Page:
Where next for the ever-improving but under-rated Carlos Sainz?
Sky F1's Mark Hughes on why Carlos Sainz deserves greater acclaim for his performances against Max Verstappen - and why the young Spaniard could be a contender to replace Kimi Raikkonen at Ferrari...
Last Updated: 19/05/16 9:03pm
A sensational grand prix victory for Max Verstappen in his very first race for Red Bull puts a very interesting light upon the comparative performance of Carlos Sainz alongside Max in their 23 races together at Toro Rosso.
Sainz - who also starred at Barcelona with a strong sixth-place finish, having passed Sebastian Vettel's Ferrari to run third in the early laps - has performed at a level directly comparable to that of Verstappen, who we now know is a grand prix winner. Assuming that Red Bull will now stick with its Daniel Ricciardo/Verstappen line-up for a long time, it begs the question of where Sainz can go to progress his F1 career. Staying with Toro Rosso beyond this year risks losing him the career momentum so vital to a young driver in making that professional jump from promising to top gun.
Verstappen is a huge talent, something that has never been in question. Sainz's progress through the junior ranks was not as stellar, but his career has been marked by how much progress he has made year-on-year. He is one of those drivers who just keeps getting better. Everyone is wired up differently and in the sport's history we see many examples of the phenomenal driver who looked merely okay in his early career, just as we see examples of the phenomenon who was so from day one. Think of Nigel Mansell on the one hand, Ayrton Senna on the other.
Taking only those races where a straight comparison was possible, Sainz last year qualified an average of 0.025s (two-and-a-half hundredths) slower than Verstappen. Of the 12 races where that comparison was possible, the score was Sainz 7, Verstappen 5 (see table below), but the average lap time of each swung - by hundredths of a second - in Verstappen's favour. Using the same method to compare Ricciardo and Kvyat at Red Bull last year, the gap was 10 times that - at 0.261s over the 10 events in which a comparison could be made. In raw underlying pace, Sainz was vastly closer to his team mate than Daniil Kvyat was to his.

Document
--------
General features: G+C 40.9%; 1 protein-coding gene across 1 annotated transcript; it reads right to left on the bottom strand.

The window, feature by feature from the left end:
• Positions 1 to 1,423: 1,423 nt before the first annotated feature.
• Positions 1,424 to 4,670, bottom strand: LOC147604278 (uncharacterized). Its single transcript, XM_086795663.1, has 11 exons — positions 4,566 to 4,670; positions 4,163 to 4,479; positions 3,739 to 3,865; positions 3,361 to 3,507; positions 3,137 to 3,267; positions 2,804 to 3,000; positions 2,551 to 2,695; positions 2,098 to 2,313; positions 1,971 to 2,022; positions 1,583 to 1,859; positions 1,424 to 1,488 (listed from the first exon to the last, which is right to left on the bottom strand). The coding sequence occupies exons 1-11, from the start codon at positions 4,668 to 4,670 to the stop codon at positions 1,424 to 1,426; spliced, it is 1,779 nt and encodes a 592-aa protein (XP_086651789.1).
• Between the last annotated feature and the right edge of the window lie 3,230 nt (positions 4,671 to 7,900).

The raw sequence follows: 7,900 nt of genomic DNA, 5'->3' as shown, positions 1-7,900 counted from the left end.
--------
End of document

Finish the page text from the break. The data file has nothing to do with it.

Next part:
Verstappen/Sainz Qualifying comparison in 2015
|Race||Who was quicker?||Time advantage|
|Singapore||Verstappen||1.259s (Sainz crashed)|
And where a comparison wasn't possible...
|Malaysia||Verstappen got a mainly dry Q2 lap. Sainz further back in pitlane queue found the rain.|
|Austria||Sainz stuck in traffic queue during Q2|
|Belgium||Verstappen, with engine penalties, sat out Q2.|
|Italy||Verstappen no time recorded.|
|Japan||Verstappen no time recorded|
|Russia||Sainz did not take part in qualifying|
|USA||Sainz did not record a time after crashing out|
The score where a comparison was possible: Sainz 7, Verstappen 5
Average lap difference: 0.025s in Verstappen's favour
That only tells part of the story, of course. The 2015 points table said Verstappen 49, Sainz 18. And on balance, Verstappen was more often the stronger racer - but not by anything like that margin (see below). In the 10 races where comparison was possible, Verstappen edged it six to four. The points are skewed through unreliability.
Verstappen/Sainz Race comparison in 2015
|Race||In favour of||What happened|
|Australia||Verstappen||Although Max retired, he was on a transposed tyre strategy to Sainz and had kept close enough to him on the hard tyres in the first stint that he was set to finish well ahead.|
|Malaysia||Verstappen||A three-stop strategy - for Verstappen - proved better than two-stopping (Sainz), with latter moving aside under team instructions to allow Verstappen by|
|Spain||Sainz||Sainz extended middle stint long enough to get onto option tyre for last stint and used this to overtake Verstappen (and Kvyat’s Red Bull).|